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I'm trying to write a Java routine that can parse out dates from a long string, i.e. given the string:

"Please have the report to me by 6/15, because the shipment comes in on 6/18" 

The regex would find both 6/15 and 6/18. I've looked on Stack Overflow and elsewhere, and most examples of a date regex simply verify whether a given string is a date or not, rather than finding dates within a larger amount of text. Ideally, I'd want a regex that could identify all of the main ways people numerically write dates i.e 6/15, 6/15/12, 06/15/12, 15/6/12, 15/06/12, although perhaps it would be best to separate these into different regexes for the purpose of cla. I'm new to regexes (I just started learning about them two days ago) and regexes are still a bit cryptic to me, so I'd appreciate a detailed explanation of any regex suggestions.

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3 Answers 3

If you're not bothering with range checking, this suffices:


To check that you can't do 2/29/2001 but can do 2/29/2000, you really want to do it after the regexp has done its job, or you're going to end up in an asylum.

EDIT: Better yet, for isolating the century, and protecting against things like 2/193 (prompted by Alex's question, even though it's a separate issue):


You'd get 4 captures in each match: [month, day, century, year], where century and year could be empty.

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Both of your dates are the same. Do you mean 2001 and 2000? –  David B Jun 18 '12 at 18:14
@DavidB: Indeed. Thanks. –  Amadan Jun 18 '12 at 18:16
Won't this match twice on "6/18/2012" - once for "6/18" and once for "18/20"? Any way to prevent that? –  Alex Jun 18 '12 at 18:35
@Alex: Regexps don't work like that, in any engine that I know of. Matches can't overlap. (You can fake overlapping by using lookaheads/lookbehinds, but the matches themselves are still disjunct.) –  Amadan Jun 18 '12 at 18:42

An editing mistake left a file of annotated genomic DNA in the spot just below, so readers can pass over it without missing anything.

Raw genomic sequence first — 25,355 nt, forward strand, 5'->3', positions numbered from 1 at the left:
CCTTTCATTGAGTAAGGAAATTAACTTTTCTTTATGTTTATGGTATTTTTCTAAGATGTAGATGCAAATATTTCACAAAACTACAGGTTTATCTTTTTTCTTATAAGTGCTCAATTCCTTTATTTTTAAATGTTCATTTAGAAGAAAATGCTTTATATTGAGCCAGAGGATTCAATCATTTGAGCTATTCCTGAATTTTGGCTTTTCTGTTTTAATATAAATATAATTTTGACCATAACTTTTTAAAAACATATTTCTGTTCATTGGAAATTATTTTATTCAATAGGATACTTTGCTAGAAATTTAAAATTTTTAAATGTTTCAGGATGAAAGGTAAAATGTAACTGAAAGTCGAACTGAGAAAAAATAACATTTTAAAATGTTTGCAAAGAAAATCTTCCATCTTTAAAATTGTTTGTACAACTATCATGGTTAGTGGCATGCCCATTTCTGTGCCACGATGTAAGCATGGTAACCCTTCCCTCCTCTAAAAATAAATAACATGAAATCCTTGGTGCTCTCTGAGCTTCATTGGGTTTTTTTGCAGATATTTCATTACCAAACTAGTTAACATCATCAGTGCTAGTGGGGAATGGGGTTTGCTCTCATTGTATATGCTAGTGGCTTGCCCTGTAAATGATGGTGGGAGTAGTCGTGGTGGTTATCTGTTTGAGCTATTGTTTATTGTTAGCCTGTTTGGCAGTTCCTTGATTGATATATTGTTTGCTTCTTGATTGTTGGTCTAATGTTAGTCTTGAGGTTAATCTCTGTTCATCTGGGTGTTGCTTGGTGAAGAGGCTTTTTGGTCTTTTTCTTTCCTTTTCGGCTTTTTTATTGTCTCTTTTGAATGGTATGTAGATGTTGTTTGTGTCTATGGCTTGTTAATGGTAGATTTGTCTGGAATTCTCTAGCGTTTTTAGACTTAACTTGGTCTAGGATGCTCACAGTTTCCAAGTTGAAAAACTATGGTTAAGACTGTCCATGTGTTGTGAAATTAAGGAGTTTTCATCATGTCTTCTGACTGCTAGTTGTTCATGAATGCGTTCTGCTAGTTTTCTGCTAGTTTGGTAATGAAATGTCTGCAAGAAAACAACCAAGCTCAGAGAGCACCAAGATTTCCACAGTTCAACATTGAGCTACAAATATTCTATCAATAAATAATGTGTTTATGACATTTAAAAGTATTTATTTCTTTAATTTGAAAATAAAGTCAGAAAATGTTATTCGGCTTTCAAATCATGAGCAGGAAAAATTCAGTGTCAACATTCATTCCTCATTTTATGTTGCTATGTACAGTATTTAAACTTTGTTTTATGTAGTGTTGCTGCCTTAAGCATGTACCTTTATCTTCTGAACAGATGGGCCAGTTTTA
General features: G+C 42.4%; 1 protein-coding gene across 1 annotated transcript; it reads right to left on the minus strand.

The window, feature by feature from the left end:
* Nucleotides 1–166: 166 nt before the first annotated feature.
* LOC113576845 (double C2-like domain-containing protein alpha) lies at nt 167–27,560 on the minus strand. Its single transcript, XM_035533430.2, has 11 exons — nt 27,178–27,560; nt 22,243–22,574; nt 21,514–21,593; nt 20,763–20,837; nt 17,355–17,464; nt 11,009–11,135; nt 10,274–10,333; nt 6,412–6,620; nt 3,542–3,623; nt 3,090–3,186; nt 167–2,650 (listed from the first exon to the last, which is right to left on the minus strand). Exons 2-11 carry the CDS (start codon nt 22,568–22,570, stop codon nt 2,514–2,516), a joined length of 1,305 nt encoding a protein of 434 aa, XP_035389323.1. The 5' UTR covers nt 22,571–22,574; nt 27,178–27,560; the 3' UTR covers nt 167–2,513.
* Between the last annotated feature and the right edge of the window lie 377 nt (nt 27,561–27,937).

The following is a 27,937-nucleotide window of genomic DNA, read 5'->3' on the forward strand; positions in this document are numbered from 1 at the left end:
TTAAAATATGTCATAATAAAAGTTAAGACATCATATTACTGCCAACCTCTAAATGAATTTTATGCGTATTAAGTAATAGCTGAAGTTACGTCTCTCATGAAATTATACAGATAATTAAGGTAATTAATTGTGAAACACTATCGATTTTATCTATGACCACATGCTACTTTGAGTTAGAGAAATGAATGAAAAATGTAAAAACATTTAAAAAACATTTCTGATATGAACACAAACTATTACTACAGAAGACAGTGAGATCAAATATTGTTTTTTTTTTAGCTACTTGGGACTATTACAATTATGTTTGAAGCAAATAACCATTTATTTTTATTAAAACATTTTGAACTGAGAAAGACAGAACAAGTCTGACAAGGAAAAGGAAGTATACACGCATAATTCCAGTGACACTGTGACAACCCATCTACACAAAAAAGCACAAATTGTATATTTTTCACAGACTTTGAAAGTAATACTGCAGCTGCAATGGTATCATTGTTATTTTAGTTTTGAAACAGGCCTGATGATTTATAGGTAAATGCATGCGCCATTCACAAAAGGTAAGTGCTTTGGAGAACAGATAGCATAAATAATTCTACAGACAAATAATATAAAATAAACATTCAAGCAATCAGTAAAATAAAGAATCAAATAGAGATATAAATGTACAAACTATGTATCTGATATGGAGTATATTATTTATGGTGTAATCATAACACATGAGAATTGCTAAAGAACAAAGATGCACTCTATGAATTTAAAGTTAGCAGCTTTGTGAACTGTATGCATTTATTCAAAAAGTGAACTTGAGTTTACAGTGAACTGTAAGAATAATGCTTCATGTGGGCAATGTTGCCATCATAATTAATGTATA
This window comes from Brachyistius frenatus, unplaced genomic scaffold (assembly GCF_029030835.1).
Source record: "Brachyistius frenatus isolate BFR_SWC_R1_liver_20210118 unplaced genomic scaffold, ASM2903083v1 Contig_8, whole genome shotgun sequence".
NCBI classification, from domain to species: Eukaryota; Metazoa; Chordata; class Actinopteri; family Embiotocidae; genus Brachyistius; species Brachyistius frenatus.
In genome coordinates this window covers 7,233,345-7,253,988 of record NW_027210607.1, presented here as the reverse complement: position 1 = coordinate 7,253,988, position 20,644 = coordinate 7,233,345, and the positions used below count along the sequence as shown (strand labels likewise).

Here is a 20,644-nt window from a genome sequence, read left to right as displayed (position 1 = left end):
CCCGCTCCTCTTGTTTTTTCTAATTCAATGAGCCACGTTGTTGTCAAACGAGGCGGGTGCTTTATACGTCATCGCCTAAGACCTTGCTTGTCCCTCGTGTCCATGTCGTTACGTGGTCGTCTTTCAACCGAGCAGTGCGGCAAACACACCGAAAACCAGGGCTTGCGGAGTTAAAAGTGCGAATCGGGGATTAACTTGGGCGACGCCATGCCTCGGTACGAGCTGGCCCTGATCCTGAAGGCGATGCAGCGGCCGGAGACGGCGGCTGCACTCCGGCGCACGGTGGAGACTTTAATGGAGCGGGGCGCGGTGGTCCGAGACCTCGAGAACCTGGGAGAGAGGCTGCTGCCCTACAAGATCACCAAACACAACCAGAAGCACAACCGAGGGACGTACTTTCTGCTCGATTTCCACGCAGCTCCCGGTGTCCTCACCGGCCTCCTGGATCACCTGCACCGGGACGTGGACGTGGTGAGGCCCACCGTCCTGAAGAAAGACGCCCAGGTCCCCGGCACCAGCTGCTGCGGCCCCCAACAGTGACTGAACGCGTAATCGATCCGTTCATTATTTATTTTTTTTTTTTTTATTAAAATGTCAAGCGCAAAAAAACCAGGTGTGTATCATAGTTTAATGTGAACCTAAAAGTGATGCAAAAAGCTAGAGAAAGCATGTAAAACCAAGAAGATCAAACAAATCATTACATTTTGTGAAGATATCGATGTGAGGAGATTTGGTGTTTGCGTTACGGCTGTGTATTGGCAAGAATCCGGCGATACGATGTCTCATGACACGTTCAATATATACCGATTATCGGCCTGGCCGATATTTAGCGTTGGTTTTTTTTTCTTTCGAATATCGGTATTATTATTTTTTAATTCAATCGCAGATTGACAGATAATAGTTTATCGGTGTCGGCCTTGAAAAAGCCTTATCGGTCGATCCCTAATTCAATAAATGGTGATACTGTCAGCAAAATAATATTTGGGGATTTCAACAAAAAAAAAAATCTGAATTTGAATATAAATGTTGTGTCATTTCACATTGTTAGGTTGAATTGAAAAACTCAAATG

@Amadan Thanks, nice to know that. –  Alex Jun 18 '12 at 18:44

Here's the breakdown:

  • \d{1,2} matches 1 or 1 digits
  • / followed by a /
  • \d{1,2} followed 1 or 2 more digits
  • (?:/(?:\d{2}){1,2})? followed by an optional slash and 2 or 4 digit year

From the matches, you'll probably want to parse them with Java DateParse instead of trying to put all the validation rules in the regex.

You may want to protect against fractions as well 1/4th This can be done by appending a negative lookahead to your regex: (?!th|rd|nd) which causes the regex to not match if followed by th, rd, or nd.

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You probably mean \d{2} instead of \d{4,2}, right? –  Amadan Jun 18 '12 at 18:15
@Amadan, righto! Thanks. –  agent-j Jun 18 '12 at 18:18

What exactly is your question? You should read some guide about regex first.

You need a method that returns every match in the String like this: p is the regex, text is your text.

private LinkedList<String> matches(String p, String text) {
    LinkedList<String> results = new LinkedList<String>();

    Pattern pattern = Pattern.compile(p);
    Matcher matcher = pattern.matcher(text);

    while (matcher.find()) {

    return results;

You can separate each date-pattern with |

If you put a part of your regex into braces (...), this part is treated as a "group". So you can extract single numbers out of the matching string (if you want to).

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